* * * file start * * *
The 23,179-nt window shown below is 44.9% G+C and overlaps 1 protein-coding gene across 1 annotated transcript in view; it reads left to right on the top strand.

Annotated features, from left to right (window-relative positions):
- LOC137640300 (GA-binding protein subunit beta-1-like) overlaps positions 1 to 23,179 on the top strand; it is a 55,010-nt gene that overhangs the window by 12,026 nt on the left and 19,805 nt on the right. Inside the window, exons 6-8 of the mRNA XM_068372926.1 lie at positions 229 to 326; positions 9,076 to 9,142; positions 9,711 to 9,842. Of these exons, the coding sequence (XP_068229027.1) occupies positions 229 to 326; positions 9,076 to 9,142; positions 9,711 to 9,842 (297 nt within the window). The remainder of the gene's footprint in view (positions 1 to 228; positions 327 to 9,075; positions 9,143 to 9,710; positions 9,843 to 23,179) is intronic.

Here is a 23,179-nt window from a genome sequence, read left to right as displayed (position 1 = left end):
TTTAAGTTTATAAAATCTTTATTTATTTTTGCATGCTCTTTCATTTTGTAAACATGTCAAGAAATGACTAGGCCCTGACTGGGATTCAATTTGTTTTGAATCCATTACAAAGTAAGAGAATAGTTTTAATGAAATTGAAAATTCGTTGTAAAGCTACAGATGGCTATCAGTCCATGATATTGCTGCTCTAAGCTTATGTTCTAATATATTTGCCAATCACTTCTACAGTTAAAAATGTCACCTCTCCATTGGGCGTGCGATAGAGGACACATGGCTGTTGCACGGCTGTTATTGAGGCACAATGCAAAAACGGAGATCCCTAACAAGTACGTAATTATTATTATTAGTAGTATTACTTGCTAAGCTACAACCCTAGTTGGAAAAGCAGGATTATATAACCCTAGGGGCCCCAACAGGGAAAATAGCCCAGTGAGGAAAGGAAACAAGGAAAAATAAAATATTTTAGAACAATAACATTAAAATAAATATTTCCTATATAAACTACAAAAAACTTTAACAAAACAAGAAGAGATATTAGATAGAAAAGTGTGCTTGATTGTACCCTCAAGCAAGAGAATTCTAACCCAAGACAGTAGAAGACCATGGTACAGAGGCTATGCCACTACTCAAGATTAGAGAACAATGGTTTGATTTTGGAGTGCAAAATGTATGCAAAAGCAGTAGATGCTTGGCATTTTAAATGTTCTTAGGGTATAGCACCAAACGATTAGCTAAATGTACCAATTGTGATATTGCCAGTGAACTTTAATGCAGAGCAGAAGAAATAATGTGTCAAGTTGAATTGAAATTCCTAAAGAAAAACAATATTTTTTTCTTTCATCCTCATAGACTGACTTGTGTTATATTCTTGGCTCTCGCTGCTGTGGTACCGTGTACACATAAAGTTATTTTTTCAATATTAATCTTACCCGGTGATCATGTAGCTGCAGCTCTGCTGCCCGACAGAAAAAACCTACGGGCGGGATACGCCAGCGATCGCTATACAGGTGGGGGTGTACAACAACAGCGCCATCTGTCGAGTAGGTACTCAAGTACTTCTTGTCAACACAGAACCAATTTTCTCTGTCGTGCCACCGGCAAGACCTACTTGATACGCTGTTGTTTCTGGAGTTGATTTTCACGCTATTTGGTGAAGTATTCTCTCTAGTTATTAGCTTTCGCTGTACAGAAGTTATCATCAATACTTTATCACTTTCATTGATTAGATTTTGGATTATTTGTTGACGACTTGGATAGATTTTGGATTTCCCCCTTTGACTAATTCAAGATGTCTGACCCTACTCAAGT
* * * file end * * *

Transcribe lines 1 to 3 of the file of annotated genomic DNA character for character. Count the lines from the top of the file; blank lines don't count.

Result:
The 23,179-nt window shown below is 44.9% G+C and overlaps 1 protein-coding gene across 1 annotated transcript in view; it reads left to right on the top strand.

Annotated features, from left to right (window-relative positions):
- LOC137640300 (GA-binding protein subunit beta-1-like) overlaps positions 1 to 23,179 on the top strand; it is a 55,010-nt gene that overhangs the window by 12,026 nt on the left and 19,805 nt on the right. Inside the window, exons 6-8 of the mRNA XM_068372926.1 lie at positions 229 to 326; positions 9,076 to 9,142; positions 9,711 to 9,842. Of these exons, the coding sequence (XP_068229027.1) occupies positions 229 to 326; positions 9,076 to 9,142; positions 9,711 to 9,842 (297 nt within the window). The remainder of the gene's footprint in view (positions 1 to 228; positions 327 to 9,075; positions 9,143 to 9,710; positions 9,843 to 23,179) is intronic.